SLED Releases Sen. Campbell’s Breathalyzer Video

November 22, 2017, 9:34 am EST | Share:

CHARLESTON, SC (WTAT-TV) — More than 20 days after his arrest – we now have the video of state senator Paul Campbell taking a breathalyzer test.

It happened on November 4th when he was arrested for DUI.

In the video, you can hear the Senator continue to challenge the accuracy of the Datamaster, a piece of equipment used to analyze a sample of a person’s breath and determine the alcohol intake level.

“This is the hardest test I can give you, alright,” the trooper told Campbell in the video.

“Well, listen, the Datamaster sucks, okay,” Campbell responded.

“Well, again, this is what I got,” said the trooper.

The entire video is about thirty minutes long and most of it features the Senator and trooper talking sports during the twenty minute observation period before the test could be administered.

After blowing a .09, Campbell asked to blow again and blamed the level on the officer waiting with him before the test.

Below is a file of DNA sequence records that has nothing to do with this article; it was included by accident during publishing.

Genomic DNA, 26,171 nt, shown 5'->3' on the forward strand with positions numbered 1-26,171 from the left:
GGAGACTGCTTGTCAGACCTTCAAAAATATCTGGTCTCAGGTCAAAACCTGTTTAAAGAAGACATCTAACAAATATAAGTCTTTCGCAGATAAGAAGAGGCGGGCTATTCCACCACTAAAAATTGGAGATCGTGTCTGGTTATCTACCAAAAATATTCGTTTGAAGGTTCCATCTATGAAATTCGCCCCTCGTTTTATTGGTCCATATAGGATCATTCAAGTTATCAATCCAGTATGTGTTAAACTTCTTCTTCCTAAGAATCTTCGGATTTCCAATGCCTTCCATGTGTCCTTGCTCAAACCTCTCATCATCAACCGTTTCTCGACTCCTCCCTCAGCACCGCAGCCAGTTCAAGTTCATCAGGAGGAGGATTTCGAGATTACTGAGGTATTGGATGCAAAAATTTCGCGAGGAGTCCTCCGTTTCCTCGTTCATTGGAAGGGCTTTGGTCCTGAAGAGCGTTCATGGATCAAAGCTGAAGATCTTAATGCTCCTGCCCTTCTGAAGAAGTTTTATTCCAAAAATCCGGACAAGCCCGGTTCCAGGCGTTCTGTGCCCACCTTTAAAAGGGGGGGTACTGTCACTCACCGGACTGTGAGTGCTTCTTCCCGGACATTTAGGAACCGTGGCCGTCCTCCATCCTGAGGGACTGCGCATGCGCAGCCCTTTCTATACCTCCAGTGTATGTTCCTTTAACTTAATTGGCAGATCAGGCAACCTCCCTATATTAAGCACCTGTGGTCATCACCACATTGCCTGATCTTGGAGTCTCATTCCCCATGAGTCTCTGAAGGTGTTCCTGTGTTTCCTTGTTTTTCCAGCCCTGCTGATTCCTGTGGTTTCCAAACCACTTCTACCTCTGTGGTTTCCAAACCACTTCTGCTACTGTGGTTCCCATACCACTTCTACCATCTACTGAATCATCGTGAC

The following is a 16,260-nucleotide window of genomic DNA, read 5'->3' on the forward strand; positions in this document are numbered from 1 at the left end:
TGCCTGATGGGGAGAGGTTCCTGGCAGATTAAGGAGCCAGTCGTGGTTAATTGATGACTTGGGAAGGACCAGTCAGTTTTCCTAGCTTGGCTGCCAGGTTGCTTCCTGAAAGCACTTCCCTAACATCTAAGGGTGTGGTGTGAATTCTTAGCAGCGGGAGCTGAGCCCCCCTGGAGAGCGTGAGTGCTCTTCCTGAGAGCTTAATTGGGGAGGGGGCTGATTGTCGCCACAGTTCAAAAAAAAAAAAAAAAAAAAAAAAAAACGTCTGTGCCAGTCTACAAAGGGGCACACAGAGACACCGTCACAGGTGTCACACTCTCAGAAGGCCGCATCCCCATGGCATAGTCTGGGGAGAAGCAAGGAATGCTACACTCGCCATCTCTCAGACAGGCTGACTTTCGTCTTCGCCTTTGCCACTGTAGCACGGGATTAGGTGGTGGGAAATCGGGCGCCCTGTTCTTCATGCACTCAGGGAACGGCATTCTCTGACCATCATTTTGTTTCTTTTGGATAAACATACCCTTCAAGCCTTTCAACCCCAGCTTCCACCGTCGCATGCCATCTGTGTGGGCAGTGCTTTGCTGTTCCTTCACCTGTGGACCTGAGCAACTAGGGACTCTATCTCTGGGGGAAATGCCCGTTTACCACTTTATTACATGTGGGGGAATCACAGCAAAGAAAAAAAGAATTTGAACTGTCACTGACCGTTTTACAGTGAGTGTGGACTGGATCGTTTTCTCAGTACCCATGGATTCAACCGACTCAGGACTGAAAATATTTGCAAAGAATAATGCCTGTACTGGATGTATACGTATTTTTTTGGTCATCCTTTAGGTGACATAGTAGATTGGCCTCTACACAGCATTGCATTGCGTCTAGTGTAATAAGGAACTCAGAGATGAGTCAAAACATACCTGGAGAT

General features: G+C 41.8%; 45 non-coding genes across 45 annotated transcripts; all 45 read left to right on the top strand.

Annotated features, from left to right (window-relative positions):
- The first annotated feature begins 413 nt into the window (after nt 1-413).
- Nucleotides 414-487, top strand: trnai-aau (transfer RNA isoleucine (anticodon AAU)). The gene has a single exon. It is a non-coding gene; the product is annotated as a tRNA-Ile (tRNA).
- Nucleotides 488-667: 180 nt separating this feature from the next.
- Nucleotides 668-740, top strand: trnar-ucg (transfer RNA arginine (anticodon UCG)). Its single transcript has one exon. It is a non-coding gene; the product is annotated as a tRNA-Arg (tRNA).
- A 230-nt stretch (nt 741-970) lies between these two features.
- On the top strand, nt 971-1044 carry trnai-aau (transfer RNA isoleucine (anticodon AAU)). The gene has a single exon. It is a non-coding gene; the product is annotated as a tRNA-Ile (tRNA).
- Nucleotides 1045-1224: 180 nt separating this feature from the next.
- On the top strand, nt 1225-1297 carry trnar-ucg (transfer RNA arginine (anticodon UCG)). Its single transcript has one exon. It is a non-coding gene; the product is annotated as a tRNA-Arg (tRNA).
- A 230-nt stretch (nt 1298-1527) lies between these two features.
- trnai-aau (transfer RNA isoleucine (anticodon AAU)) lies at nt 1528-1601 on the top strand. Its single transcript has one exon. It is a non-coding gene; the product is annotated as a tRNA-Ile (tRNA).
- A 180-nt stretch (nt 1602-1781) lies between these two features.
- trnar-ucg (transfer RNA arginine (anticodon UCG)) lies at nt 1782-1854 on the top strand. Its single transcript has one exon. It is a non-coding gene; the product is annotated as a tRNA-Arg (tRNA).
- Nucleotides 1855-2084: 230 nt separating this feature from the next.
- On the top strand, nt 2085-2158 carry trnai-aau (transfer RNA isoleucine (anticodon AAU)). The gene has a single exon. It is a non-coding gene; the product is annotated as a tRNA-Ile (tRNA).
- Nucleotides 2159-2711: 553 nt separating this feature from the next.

“Well see you kept me here for 20 minutes,” he said.

“Yeah, that’s the point,” replied the trooper.

“If you had tested me when I got out of the car it would have been .06.”

“How’s it going to go up,” asked the trooper.

“Because I had alcohol in my stomach and it goes into the system,” he replied. “Can I do it again?”

According to SLED’s protocol manual, anyone taking a breath test must be observed for at least 20 minutes before the test can be administered to allow any residual alcohol in the mouth to dissipate.

A .09 is just above the legal threshold for driving under the influence.

Just a few days after Campbells’ arrest, Highway Patrol released dashcam video of the traffic incident. In that video, Campbell again showed his frustration with the situation and claimed the Datamaster is easy to beat in court.

The woman who Campbell’s vehicle struck has filed a civil case against the Senator.

Since the night he was arrested, Campbell has maintained he was not driving the car. He says his wife was behind the wheel at the time of the wreck.